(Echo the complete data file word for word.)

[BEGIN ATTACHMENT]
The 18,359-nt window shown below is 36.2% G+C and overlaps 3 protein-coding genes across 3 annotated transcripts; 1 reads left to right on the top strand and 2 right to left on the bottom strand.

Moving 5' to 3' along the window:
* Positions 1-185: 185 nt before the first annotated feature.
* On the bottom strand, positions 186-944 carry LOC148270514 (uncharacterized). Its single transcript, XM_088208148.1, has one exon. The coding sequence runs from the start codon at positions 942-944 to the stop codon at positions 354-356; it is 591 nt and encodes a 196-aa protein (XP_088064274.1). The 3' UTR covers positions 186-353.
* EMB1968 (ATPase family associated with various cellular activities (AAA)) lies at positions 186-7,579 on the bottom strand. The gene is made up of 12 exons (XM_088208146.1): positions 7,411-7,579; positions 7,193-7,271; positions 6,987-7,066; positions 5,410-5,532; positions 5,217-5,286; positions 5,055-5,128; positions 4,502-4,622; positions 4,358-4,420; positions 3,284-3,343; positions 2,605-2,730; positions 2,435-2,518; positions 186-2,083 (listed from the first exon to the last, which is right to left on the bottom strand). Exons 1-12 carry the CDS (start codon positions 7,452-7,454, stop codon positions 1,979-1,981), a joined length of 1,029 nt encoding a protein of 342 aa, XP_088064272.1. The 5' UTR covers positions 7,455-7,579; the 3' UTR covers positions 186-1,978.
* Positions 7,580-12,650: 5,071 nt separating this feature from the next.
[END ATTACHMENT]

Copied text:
The 18,359-nt window shown below is 36.2% G+C and overlaps 3 protein-coding genes across 3 annotated transcripts; 1 reads left to right on the top strand and 2 right to left on the bottom strand.

Moving 5' to 3' along the window:
* Positions 1-185: 185 nt before the first annotated feature.
* On the bottom strand, positions 186-944 carry LOC148270514 (uncharacterized). Its single transcript, XM_088208148.1, has one exon. The coding sequence runs from the start codon at positions 942-944 to the stop codon at positions 354-356; it is 591 nt and encodes a 196-aa protein (XP_088064274.1). The 3' UTR covers positions 186-353.
* EMB1968 (ATPase family associated with various cellular activities (AAA)) lies at positions 186-7,579 on the bottom strand. The gene is made up of 12 exons (XM_088208146.1): positions 7,411-7,579; positions 7,193-7,271; positions 6,987-7,066; positions 5,410-5,532; positions 5,217-5,286; positions 5,055-5,128; positions 4,502-4,622; positions 4,358-4,420; positions 3,284-3,343; positions 2,605-2,730; positions 2,435-2,518; positions 186-2,083 (listed from the first exon to the last, which is right to left on the bottom strand). Exons 1-12 carry the CDS (start codon positions 7,452-7,454, stop codon positions 1,979-1,981), a joined length of 1,029 nt encoding a protein of 342 aa, XP_088064272.1. The 5' UTR covers positions 7,455-7,579; the 3' UTR covers positions 186-1,978.
* Positions 7,580-12,650: 5,071 nt separating this feature from the next.